When you work 28 years to bring a passion project to the screen, the end result can be a little dicey especially if a filmmaker is just too close to the material to do what is best for it. But if that filmmaker is Martin Scorsese you need not worry, and the film he has finally made from Japanese novelist Shusaku Endo’s 1966 book Silence from his own screenplay written with Jay Cocks, is a fascinating movie that explores faith, and its meanings, in the deepest of ways.
Endo himself was involved in writing director Masahiro Shinoda’s previous 1971 film version but this seems more a personal quest for Scorsese than that, and as I say in my video review above, Silence can be looked at as a companion piece to two earlier Scorsese films in the same realm, 1988’s The Last Temptation Of Christ and 1997’s Kundun, both films the result of Scorsese’s unending questions about his own relationship to his Catholic religion and the need to explore it as an artist.
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Set in 17th century Japan, the film follows two Jesuit priests, Padre Sebastiao Rodrigues (Andrew Garfield) and Francisco Garrpe (Adam Driver) as they travel to Japan from their native Portugal in search of the fate of their mentor Christovao Ferreira (Liam Neeson), who is the subject of rumors saying he has Apostasized. Soon they are thrust into a society that attempts to get Christians to do just that, Apostasize or, in other words, rebuke their own religion. This includes authorities torturing Christians until, in this case, they put their foot on an image of Jesus or Mary, something seen in the film several times. Rodrigues, armed with a letter and no aversion to the idea of pain or martyrdom resists all of this, even as he sees unspeakable acts. His interaction with the Japanese man known as the Inquisitor (Issey Ogata) is fascinating. This is an authoritarian who doesn’t hesitate to carry out his torturing process on other Christians until he can force Rodrigues into renouncing his own faith. The title Silence comes from the Priests’ pleas to God, who does not appear to answer.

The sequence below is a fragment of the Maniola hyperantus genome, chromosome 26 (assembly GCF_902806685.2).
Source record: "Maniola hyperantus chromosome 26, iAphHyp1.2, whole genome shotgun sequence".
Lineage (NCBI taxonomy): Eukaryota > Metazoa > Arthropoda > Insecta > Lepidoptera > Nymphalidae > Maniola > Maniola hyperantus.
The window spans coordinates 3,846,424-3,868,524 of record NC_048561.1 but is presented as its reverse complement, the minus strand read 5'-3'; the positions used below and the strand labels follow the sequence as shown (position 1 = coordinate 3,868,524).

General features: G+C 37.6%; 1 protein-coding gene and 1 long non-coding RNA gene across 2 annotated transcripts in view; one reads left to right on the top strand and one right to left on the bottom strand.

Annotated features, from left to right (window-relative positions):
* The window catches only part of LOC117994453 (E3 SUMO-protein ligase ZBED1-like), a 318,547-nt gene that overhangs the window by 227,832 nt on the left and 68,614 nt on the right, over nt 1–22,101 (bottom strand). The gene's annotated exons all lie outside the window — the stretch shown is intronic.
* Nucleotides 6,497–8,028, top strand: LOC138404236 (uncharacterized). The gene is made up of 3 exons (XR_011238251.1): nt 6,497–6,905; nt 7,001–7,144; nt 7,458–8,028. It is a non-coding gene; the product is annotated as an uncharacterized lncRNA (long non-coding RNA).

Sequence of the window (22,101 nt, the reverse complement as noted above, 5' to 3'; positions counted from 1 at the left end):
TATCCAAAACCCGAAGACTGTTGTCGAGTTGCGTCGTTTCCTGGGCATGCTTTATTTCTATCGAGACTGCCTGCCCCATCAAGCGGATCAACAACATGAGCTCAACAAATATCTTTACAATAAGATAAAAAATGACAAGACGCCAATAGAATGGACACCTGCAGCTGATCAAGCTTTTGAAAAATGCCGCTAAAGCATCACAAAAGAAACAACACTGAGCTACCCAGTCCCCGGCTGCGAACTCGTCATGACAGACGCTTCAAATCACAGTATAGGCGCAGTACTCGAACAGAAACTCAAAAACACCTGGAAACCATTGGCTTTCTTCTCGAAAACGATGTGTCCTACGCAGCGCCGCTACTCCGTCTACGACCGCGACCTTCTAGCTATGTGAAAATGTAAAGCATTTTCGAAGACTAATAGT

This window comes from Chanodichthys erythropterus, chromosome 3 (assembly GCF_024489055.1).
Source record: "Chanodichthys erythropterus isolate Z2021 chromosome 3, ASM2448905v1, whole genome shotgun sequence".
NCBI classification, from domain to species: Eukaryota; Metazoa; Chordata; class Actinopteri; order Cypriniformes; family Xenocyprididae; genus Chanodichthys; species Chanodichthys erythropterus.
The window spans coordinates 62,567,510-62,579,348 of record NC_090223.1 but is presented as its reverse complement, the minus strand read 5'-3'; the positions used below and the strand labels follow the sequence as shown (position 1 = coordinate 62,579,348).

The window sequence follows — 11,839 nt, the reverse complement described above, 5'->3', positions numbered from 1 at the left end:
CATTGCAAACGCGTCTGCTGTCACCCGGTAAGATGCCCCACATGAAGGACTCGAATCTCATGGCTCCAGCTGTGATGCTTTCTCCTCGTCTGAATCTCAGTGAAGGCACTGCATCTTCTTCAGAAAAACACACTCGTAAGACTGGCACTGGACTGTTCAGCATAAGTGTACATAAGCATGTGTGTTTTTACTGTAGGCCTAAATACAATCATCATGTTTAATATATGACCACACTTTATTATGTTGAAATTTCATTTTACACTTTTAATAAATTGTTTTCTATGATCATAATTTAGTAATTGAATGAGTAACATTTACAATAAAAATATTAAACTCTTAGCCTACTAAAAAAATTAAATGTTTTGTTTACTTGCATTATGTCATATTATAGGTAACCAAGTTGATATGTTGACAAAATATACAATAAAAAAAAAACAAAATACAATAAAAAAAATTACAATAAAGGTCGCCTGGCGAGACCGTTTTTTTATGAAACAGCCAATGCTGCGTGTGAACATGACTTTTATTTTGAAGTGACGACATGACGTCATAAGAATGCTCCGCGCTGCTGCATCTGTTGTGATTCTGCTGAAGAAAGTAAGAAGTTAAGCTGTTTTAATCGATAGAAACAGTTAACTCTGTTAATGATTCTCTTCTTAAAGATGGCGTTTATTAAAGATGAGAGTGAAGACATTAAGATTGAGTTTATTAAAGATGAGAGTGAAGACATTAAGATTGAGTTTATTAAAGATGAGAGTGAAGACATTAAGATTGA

Scorsese’s beautiful-looking film runs two hours and forty minutes which actually is considerably shorter than earlier cuts that were well over three hours I am told. However, except for some brief passages that do drag a bit, it doesn’t feel long at all, and it is such a pleasure to see filmmaking on this level no matter what the length. And of course, it has the usual first rate production values you always see in a Scorsese film, including Rodrigo Prieto’s extraordinary cinematography, Dante Ferretti’s exceptional production design, and longtime Scorsese associate Thelma Schoonmaker’s expert editing.
Andrew Garfield, inhabiting the intense lead role of Rodrigues right on the heels of another torturous part in Hacksaw Ridge probably needs to do a romantic comedy next, but he is very fine, as is Driver, with both adapting to the challenge of playing 17th century Jesuit priests with complete conviction. Neeson is nicely effective in his few scenes, but the movie is completely stolen by Ogata, a terrific veteran Japanese actor who is Oscar worthy as the crafty Inquisitor and notorious persecutor named Inoue.
There is no question that this is a demanding film, not your ordinary holiday entertainment, but it is one that offers much in the way of exploring our own belief and faith, whatever that may be. In addition to the director’s own films, perhaps its closest cinematic cousin would be Pier Paolo Pasolini’s remarkably spare but powerfully spiritual 1964 film, The Gospel According To St. Matthew. Silence also provides a real eye into the soul of an iconic director who poured his heart into the making of a movie to which attention must be paid.
Producers are Emma Tillinger Koskoff, Randall Emmett, Barbara De Fina, Gaston Pavlovich, Irwin Winkler and Vittorio Cecchi Gori. Paramount releases today in select theaters before going wider on January 13.
Do you plan to see Silence? Let us know what you think.
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